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Understanding Pain After Traumatic Brain Injury and Its Impact on Community Participation


Hoffman JM, Pagulayan KF, Zawaideh N, Dikmen S, Temkin N, Bell KR



Publication Info:

American Journal of Physical Medicine and Rehabilitation, 86(12):962969


OBJECTIVE: To examine the prevalence of pain 1 yr after moderate to severe traumatic brain injury (TBI) and identify predictors from the time of injury. Additionally, factors related to pain at 1 yr after injury were examined along with the impact of pain on community participation.
DESIGN: Prospective cohort study of 146 individuals enrolled during acute inpatient rehabilitation for TBI and community follow-up at 1 yr after injury.
RESULTS: Higher reports of depressive symptoms during inpatient rehabilitation and at 1 yr after injury were significantly related to reports of pain at 1 yr when controlling for demographic and injury characteristics. Being female and nonwhite were also factors related to increased reports of pain. Pain and community participation were significantly related until depression was entered into the model. Depression is a significant factor in the relationship between pain and community participation.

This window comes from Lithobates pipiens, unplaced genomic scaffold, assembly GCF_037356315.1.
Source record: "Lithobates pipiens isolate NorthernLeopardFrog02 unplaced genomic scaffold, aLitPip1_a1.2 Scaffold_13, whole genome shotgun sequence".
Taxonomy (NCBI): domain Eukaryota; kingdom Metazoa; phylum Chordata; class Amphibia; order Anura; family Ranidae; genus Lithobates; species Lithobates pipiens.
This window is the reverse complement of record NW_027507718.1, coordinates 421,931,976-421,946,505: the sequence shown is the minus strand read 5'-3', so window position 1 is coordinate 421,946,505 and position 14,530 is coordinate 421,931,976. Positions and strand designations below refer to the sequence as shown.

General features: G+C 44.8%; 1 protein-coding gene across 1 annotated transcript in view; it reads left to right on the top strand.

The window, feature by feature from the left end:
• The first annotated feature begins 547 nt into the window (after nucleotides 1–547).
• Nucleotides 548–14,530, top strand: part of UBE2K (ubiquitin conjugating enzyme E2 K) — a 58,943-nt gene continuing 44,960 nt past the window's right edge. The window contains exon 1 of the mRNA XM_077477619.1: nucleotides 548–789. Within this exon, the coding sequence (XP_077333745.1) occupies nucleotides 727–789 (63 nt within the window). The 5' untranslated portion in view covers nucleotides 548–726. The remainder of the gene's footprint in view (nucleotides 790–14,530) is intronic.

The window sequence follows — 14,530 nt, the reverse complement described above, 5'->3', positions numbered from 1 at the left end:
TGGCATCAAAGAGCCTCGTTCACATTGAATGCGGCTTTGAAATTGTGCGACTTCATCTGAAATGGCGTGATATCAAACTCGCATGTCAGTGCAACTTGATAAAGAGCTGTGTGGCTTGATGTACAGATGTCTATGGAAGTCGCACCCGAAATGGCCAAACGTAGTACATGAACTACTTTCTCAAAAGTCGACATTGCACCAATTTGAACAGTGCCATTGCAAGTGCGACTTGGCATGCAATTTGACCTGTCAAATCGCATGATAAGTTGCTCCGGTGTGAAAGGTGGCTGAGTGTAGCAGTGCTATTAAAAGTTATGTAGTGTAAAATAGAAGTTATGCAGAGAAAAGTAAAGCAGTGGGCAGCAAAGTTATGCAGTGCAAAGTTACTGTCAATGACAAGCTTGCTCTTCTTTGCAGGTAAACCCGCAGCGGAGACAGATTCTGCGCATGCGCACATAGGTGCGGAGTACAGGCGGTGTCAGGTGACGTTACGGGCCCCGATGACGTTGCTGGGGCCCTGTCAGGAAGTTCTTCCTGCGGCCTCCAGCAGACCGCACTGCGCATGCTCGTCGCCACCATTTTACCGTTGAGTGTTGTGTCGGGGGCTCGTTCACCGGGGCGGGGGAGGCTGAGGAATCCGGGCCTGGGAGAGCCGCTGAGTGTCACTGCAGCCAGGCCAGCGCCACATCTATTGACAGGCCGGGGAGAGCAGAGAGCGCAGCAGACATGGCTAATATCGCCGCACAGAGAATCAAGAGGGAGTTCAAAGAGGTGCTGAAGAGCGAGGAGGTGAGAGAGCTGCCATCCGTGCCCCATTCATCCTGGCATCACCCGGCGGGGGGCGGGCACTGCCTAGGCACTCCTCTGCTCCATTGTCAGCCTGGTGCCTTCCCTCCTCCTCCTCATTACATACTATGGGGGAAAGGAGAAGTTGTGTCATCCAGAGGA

CONCLUSION: Whereas pain was frequently reported 1 yr after injury, injury-related factors were surprisingly unrelated. Further evaluation of the role that depression plays in the relationship between pain and community participation will be important to determine appropriate management of pain and depression and to optimize participation in individuals with TBI.

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